French writer born in Dourlens on September 18, 1704.
He first became known for his Histoire des Finances, published in 1738-1740. In 1741 was published his Premières expéditions de Charlemagne and in 1755 his poem Bombyx.
In 1747 Voltaire, a friend of his, published Le Siècle de Louis XIV (The Century of Louis XIV) in Francheville's name.
According to Boswell on the Grand Tour, vol I, he was "a second-rate man of letters who owed his place in the Academy solely to Frederick's [the Great] passion for French literature".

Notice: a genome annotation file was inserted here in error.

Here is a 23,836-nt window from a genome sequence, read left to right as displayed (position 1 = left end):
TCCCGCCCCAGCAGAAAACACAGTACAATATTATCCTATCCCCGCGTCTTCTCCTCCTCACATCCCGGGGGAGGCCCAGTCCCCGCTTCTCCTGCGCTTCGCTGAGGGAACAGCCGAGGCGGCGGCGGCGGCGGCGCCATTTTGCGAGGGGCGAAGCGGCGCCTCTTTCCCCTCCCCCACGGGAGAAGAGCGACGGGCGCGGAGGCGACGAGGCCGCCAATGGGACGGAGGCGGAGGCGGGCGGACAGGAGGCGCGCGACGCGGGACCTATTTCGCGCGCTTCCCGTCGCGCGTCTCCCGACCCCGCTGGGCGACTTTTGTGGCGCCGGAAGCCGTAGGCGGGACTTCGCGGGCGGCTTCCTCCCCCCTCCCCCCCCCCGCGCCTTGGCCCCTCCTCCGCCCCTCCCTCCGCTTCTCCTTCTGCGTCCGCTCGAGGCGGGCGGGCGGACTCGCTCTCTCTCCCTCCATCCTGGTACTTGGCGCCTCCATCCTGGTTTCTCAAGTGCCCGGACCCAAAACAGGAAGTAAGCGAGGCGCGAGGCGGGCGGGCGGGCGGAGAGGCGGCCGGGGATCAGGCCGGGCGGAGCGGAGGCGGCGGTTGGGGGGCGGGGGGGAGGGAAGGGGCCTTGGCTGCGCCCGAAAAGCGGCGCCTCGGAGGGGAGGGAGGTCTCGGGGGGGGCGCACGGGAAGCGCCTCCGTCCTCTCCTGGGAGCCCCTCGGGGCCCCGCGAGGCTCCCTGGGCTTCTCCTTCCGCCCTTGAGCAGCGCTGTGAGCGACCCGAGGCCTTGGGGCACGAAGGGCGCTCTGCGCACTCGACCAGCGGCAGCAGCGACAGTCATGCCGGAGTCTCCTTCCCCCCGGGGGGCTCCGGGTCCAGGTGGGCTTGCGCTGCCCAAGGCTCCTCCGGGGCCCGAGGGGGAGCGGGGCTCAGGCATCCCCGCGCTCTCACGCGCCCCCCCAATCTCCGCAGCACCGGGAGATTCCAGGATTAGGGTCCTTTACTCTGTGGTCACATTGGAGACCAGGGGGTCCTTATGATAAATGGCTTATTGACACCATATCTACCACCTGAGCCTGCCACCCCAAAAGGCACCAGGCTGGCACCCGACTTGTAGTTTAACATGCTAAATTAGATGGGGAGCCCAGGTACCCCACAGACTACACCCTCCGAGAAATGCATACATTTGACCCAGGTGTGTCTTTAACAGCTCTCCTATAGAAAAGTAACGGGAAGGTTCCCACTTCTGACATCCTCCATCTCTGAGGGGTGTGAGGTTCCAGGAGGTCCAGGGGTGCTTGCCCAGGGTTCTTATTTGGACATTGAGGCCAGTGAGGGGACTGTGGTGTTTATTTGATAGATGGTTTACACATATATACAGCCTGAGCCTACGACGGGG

Boswell attended a meeting at the Royal Academy of Berlin on September 13, 1764, at which Francheville was present and at which he "read a dissertation on the art of making ambergris, with which I was not greatly edified. After he had done, not a word was said. The Academicians grinned and separated."
Francheville, again according to [GT1], "dismissed various theories of the origin of ambergris (including the correct one), and maintained that it was formed from a mixture of honey and wax which had floated from the seaside nests of the wild bee."
Some of his works are occasionally available via [Abebooks] but he is largely forgotten today.